My 25 started in a very exciting way: new home, new job, new project… new life! Add coming back home to this and you’ll understand even more my enthusiasm. After two years enjoying waffles, beer and french fries in Brussels I decided to go back home and get back to bread with tomato, cured ham and escalivada. So here I am, back to Barcelona!
This is not a full-stop from my Belgian adventure, though. Luckily I am now involved in PersonalizeAF, a project that will allow me to continue deepening into medical imaging analysis, the field I focused my studies on in Belgium, and to which I hope to contribute during my PhD thanks to the experience I gained in my years abroad. But let me tell you in detail which path have I walked on that brought me to have this wonderful opportunity.
As I said in the first paragraph, this is a return home for me, so you can imagine that I studied my BSc in Biomedical Engineering in Barcelona, more specifically in Universitat de Barcelona. During those years I could learn from the different branches of the field and I could move around the different departments of Hospital Clínic de Barcelona. This experience made me understand that my passion was towards the interpretation, analysis and improvement of medical images to help clinicians on the treatment and diagnosis of diseases with non-invasive techniques.
After this realization I decided to continue exploring where this passion could lead me, so I embarked on the journey of my MSc studies, where I could focus more deeply in the imaging field, both during my internship in Peru and my MSc thesis in UZ Brussel. In these projects is where I have been able to see firsthand how to work with clinical data, perform organized analyses with different image data and get used to clinical tools convenient to perform a proper evaluation of the studied data. I don’t think I am exaggerating if I say that this is the period of my life where I feel I have grown more professionally until this moment.
Of course, I say “until this moment” because I am currently starting another chapter in my life and I have the most advantageous chance to evolve and continue growing. During this past week I have started my PhD at IDIBAPS, in Hospital Clínic’s department of arrhythmias, and although I feel overwhelmed by the amount of new concepts I need to master, I am thrilled to face this challenge and learn as much as possible so that I can do my bit in improving the treatment of atrial fibrillation (AF).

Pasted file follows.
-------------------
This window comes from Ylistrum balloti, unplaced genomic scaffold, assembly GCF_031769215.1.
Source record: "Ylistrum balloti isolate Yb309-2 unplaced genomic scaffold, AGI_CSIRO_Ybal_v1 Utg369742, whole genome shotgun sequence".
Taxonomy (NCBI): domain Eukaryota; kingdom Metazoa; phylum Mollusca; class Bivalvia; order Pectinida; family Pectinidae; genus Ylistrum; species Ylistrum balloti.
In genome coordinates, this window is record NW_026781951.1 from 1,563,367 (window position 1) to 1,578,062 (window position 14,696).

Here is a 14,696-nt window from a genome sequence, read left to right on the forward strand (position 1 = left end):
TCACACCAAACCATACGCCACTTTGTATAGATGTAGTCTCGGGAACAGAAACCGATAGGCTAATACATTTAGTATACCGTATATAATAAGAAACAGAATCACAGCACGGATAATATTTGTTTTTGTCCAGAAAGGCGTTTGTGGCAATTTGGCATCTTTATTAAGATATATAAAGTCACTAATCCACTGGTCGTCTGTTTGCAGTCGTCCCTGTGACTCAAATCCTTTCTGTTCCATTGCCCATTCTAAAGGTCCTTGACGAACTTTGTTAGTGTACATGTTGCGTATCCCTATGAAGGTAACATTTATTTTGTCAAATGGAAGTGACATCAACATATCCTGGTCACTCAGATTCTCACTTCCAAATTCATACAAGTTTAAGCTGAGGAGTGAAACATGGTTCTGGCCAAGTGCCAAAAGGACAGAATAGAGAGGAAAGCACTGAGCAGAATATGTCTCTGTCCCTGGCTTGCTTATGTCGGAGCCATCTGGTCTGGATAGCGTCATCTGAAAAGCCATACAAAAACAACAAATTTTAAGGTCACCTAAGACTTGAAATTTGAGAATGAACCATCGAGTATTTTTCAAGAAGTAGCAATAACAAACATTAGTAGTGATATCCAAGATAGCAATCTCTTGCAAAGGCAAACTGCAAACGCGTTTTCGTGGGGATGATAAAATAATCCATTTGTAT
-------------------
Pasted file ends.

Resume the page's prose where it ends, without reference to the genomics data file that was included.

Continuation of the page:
As you can see in the picture, I am currently lost in interpreting signals coming from the heart. I am being introduced to the treatments used for AF and other arrhythmias and the functioning of the different catheters used to treat these arrhythmias. I am also getting the concepts of the imaging techniques used to help clinicians treat these conditions and in operating the software tools that allow us to work with these images. I am as well practicing in the usage of these tools by performing atrium segmentations and other tasks that doctors use in their daily duties. So, you see that luckily for me the team is being very helpful in my first days. They’re showing and explaining a lot of things that I will apply in my project, which more specifically is about detecting and quantifying the fibrosis that are related to the induction of AF, and we aim to do so non-invasively by using cardiac MRI.
As Franklin D. Roosevelt said: “To reach a port we must set sail – Sail, not tie at anchor. Sail, not drift”. And that’s what I pretend to do, so I am currently sailing near the coast of a sea I will try to navigate during these next years in order to reach a port and discover new ways to help in the treatment of AF non-invasively. If you want to join me and the rest of the network in our journey, you should follow us in our social media using the hashtag #PersonalizeAF. Come aboard, sailors!
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